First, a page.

However, it's not enough to merely direct these chronic disease patients to a physician's office. Often, these patients are not proactive on their preventive and wellness checkups, so hospitals and physicians must use data and analytics to find these patients and use care manager outreach strategies to bring them into the office setting when appropriate, Dr. Snowden says.

4. Invest in in-home interventions for the sickest, post-acute population. A patient's home is the lowest-cost site of care, and the healthcare providers who are most successful under value-based models recognize this.  

Optum found that if a nurse practitioner or physician actively participates in the in-home care management of a Medicare patient, average acute-care admissions decrease by 64 percent — meaning the patient is in the right setting (and perhaps a more comfortable setting).

"There is no such thing as investing too much money in putting clinical professionals in home for the highest-acuity people," Dr. Snowden says. "Providing care to the sickest 1 percent with the assistance of a nurse practitioner or a registered nurse or even a physician in a home setting on a regular basis instead of in an inpatient setting is an investment that pays off very handsomely for both the physicians and the patient."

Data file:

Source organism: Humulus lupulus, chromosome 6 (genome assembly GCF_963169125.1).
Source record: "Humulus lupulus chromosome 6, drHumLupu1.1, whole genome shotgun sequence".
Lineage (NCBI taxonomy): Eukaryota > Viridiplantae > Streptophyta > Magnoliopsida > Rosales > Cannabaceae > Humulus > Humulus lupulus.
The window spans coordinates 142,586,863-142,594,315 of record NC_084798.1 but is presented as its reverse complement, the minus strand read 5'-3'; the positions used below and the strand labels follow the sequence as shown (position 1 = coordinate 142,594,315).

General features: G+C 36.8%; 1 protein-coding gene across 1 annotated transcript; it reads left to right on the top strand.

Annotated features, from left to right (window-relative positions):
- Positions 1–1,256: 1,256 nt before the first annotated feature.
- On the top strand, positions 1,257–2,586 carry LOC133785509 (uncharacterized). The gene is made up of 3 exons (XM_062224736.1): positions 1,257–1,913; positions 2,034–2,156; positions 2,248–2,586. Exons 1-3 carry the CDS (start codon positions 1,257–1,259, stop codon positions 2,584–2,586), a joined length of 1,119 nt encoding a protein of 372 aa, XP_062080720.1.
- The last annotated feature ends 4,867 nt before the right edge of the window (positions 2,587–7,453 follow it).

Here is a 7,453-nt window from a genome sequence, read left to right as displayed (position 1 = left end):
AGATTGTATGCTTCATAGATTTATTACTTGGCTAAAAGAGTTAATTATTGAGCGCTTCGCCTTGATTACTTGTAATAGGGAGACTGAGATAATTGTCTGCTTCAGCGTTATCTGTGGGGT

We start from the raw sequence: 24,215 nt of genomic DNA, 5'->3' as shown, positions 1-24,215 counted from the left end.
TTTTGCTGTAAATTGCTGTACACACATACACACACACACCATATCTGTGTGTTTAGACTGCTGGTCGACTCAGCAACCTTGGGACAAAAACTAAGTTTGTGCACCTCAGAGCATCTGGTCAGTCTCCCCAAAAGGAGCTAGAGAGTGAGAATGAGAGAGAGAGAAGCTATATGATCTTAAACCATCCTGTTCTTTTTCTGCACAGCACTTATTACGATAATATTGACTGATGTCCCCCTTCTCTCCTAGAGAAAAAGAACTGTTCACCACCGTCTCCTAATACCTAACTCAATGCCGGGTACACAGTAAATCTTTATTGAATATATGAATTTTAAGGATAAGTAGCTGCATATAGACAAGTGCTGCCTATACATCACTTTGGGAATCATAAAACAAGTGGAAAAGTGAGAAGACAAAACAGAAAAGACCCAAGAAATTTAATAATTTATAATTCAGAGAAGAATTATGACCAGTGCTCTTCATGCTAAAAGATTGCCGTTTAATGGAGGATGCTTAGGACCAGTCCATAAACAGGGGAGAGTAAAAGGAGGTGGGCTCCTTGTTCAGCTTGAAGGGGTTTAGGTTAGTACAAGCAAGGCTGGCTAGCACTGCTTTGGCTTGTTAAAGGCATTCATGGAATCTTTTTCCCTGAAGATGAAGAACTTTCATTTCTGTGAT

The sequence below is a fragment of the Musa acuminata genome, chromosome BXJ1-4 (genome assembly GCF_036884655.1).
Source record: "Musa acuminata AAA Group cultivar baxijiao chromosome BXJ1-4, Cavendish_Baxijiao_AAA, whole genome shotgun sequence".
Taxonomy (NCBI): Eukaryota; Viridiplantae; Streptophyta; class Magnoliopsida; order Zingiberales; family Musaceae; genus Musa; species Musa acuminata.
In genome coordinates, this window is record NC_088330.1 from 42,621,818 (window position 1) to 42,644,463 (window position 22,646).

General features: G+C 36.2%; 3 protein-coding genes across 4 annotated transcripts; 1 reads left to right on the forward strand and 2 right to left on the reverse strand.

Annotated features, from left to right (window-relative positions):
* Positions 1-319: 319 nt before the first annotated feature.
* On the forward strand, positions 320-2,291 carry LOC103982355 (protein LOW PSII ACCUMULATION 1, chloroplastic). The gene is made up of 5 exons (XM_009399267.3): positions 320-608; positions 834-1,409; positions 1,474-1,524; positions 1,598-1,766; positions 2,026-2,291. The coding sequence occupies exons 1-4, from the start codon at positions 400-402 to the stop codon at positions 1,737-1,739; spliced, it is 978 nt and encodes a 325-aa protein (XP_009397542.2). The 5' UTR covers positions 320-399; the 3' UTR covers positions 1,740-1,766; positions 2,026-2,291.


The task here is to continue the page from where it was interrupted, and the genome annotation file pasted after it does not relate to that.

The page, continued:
Value-based contracting is an art in healthcare today, and often, these arrangements are more involved than the four outlined steps. However, Dr. Snowden says providers who have done well in value-based contracting have focused on these areas the most — and all with the help of the right data analytics and predictive modeling tools.

More Articles on Hospitals, Physicians and Value-Based Contracting:
5 Experts' Observations on the Shift From Volume to Value
3 Necessities for Successful Transition to Value-Based Contracting
Number of Providers With Risk-Based Contracts More Than Doubles Since 2011